In some examples, band 112 may identify of a user by the user's unique pattern of behavior or motion. Band 112 may capture and evaluate data from a user to create a unique key personal to the user. The key may be associated with an individual user's physical attributes, including gait, biometric or physiological signatures (e.g., resting heart rate, skin temperature, salinity of emitted moisture, etc.), or any other sets of data that may be captured by band 112, as described in more detail above. The key may be based upon a set of physical attributes that are known in combination to be unique to a user. Once the key is created based upon the predetermined, or pre-programmed, set of physical attributes, it may be used in an authentication process to authenticate a user's identity, and prevent access to, or capture and evaluation of, data by an unauthorized user. In some examples, authentication using the key may be carried out directly by band 112. In other examples, band 112 may be used to authenticate with other bands (not shown) that may be owned by the same individual (i.e., user). Multiple bands, for example, that are owned by the same individual may be configured for different sensors or types of activities, but may also be configured to share data between them. In order to prevent unauthenticated or unauthorized individuals from accessing a given user's data, band 112 may be configured using various types of authentication, identification, or other security techniques among one or more bands, including band 112. As an example, band 112 may be in direct data communication with other bands (not shown) or indirectly through an authentication system or service, which may be implemented using server 114. In still other examples, band 112 may send data to server 114, which in turn carries out the authentication and returns a prompt or notification to band 112 to unlock band 112 for use. In other examples, data security and identity authentication for band 112 may be implemented differently.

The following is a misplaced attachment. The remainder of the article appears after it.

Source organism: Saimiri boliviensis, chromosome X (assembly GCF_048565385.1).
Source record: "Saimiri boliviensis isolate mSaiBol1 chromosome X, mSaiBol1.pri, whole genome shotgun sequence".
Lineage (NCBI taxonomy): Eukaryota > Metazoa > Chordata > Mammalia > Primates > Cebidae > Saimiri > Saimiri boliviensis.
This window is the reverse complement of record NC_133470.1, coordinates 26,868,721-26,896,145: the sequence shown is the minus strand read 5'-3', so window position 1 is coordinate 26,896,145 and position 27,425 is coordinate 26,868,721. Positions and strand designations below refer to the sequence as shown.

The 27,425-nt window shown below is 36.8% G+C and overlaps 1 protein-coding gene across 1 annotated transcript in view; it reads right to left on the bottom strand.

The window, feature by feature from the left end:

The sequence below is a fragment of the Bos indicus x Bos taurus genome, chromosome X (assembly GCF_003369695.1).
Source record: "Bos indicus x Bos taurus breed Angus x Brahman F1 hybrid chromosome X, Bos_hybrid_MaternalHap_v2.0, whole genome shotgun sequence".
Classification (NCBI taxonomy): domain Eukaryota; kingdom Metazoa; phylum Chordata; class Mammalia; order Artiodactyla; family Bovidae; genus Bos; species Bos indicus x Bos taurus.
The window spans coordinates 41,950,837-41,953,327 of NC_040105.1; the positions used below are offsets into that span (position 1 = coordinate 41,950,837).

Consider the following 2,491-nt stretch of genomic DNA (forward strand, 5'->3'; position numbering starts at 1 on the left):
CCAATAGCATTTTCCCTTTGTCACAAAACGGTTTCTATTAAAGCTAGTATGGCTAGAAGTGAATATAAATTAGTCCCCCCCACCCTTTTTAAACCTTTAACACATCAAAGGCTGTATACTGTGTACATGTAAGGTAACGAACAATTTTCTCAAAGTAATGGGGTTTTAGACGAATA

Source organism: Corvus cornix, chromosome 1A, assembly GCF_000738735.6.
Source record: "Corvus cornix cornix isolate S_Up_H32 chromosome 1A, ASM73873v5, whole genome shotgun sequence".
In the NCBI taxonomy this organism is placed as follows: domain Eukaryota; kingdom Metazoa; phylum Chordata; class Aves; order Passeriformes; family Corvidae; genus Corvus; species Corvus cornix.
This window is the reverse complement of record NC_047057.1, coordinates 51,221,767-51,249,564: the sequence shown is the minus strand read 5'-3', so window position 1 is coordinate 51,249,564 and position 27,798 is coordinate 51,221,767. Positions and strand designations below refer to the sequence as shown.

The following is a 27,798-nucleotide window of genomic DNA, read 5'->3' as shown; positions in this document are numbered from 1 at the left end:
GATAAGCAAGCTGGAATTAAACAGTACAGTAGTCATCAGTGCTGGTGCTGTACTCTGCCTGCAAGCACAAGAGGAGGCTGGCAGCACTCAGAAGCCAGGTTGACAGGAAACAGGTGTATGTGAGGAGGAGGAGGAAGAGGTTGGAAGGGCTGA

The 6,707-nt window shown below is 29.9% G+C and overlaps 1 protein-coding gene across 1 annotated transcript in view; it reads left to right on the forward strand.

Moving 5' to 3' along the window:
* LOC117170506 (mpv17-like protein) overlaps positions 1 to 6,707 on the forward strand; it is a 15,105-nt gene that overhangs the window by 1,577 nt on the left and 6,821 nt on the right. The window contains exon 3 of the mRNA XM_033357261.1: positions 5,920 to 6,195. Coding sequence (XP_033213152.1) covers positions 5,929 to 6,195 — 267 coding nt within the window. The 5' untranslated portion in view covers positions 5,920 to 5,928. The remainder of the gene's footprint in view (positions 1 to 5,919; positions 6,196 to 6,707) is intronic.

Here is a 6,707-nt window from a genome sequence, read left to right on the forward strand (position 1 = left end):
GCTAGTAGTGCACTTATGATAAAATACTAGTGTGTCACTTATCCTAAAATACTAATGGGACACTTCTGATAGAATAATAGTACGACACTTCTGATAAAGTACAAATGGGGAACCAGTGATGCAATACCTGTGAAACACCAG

FIG. 6B illustrates an exemplary system for media device, application, and content management using sensory input. Here, system 660 includes band 612, sensors 614-620, data connection 622, media device 624, and playlists 626-632. As used throughout this description, band 612 may also be referred to interchangeably as a “wearable device.” Sensors 614-620 may be implemented using any type of sensor such as a 2 or 3-axis accelerometer, temperature, humidity, barometric pressure, skin resistivity (i.e., galvanic skin response (GSR)), pedometer, or any other type of sensor, without limitation. Data connection 622 may be implemented as any type of wired or wireless connection using any type of data communication protocol (e.g., Bluetooth®, wireless fidelity (i.e., WiFi), LAN, WAN, MAN, near field communication (NFC), or others, without limitation) between band 612 and media device 624. Data connection 622 may be configured to transfer data bi-directionally or in a single direction between media device 624 and band 612. In some examples, data connection 622 may be implemented by using a 3.5 mm audio jack that connects to an appropriate plug (i.e., outlet) and transmits electrical signals that may be interpreted for transferring data. Alternatively, a wireless radio, transmitter, transceiver, or the like may be implemented with band 612 and, when a motion is detected via an installed accelerometer on the band 612, initiates a transmission of a control signal to media device 624 to, for example, begin playing playlist 630, change from one playlist to another, forward to another song on given playlist, and the like.